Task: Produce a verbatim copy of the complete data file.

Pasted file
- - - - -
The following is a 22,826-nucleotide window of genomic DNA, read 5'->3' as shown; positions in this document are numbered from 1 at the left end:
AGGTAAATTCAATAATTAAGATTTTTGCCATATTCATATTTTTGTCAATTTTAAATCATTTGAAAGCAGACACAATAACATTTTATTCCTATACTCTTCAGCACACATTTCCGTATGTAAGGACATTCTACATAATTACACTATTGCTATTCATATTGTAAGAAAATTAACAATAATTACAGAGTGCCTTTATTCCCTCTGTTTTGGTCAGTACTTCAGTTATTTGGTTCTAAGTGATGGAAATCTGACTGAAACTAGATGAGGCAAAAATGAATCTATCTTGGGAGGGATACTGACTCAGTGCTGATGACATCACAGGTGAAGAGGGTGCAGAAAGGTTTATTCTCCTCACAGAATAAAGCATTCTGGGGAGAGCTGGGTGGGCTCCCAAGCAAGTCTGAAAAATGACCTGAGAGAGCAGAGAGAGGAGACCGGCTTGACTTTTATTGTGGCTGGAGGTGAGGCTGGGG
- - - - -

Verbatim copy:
The following is a 22,826-nucleotide window of genomic DNA, read 5'->3' as shown; positions in this document are numbered from 1 at the left end:
AGGTAAATTCAATAATTAAGATTTTTGCCATATTCATATTTTTGTCAATTTTAAATCATTTGAAAGCAGACACAATAACATTTTATTCCTATACTCTTCAGCACACATTTCCGTATGTAAGGACATTCTACATAATTACACTATTGCTATTCATATTGTAAGAAAATTAACAATAATTACAGAGTGCCTTTATTCCCTCTGTTTTGGTCAGTACTTCAGTTATTTGGTTCTAAGTGATGGAAATCTGACTGAAACTAGATGAGGCAAAAATGAATCTATCTTGGGAGGGATACTGACTCAGTGCTGATGACATCACAGGTGAAGAGGGTGCAGAAAGGTTTATTCTCCTCACAGAATAAAGCATTCTGGGGAGAGCTGGGTGGGCTCCCAAGCAAGTCTGAAAAATGACCTGAGAGAGCAGAGAGAGGAGACCGGCTTGACTTTTATTGTGGCTGGAGGTGAGGCTGGGG